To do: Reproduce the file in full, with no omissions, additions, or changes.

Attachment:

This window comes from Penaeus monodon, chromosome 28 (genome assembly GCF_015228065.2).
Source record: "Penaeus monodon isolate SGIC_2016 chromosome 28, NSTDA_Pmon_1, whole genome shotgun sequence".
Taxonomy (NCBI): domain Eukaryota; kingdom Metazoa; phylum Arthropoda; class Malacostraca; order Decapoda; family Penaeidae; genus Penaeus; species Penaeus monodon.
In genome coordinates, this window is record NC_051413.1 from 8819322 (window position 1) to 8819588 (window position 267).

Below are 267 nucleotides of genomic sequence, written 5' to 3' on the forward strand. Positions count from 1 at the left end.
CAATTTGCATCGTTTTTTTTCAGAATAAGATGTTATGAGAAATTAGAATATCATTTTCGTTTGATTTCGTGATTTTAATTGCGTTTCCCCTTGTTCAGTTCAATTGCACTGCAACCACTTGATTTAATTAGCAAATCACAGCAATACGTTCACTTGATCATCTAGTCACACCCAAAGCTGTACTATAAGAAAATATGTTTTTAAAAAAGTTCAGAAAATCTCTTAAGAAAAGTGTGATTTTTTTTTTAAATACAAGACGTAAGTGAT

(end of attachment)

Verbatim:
This window comes from Penaeus monodon, chromosome 28 (genome assembly GCF_015228065.2).
Source record: "Penaeus monodon isolate SGIC_2016 chromosome 28, NSTDA_Pmon_1, whole genome shotgun sequence".
Taxonomy (NCBI): domain Eukaryota; kingdom Metazoa; phylum Arthropoda; class Malacostraca; order Decapoda; family Penaeidae; genus Penaeus; species Penaeus monodon.
In genome coordinates, this window is record NC_051413.1 from 8819322 (window position 1) to 8819588 (window position 267).

Below are 267 nucleotides of genomic sequence, written 5' to 3' on the forward strand. Positions count from 1 at the left end.
CAATTTGCATCGTTTTTTTTCAGAATAAGATGTTATGAGAAATTAGAATATCATTTTCGTTTGATTTCGTGATTTTAATTGCGTTTCCCCTTGTTCAGTTCAATTGCACTGCAACCACTTGATTTAATTAGCAAATCACAGCAATACGTTCACTTGATCATCTAGTCACACCCAAAGCTGTACTATAAGAAAATATGTTTTTAAAAAAGTTCAGAAAATCTCTTAAGAAAAGTGTGATTTTTTTTTTAAATACAAGACGTAAGTGAT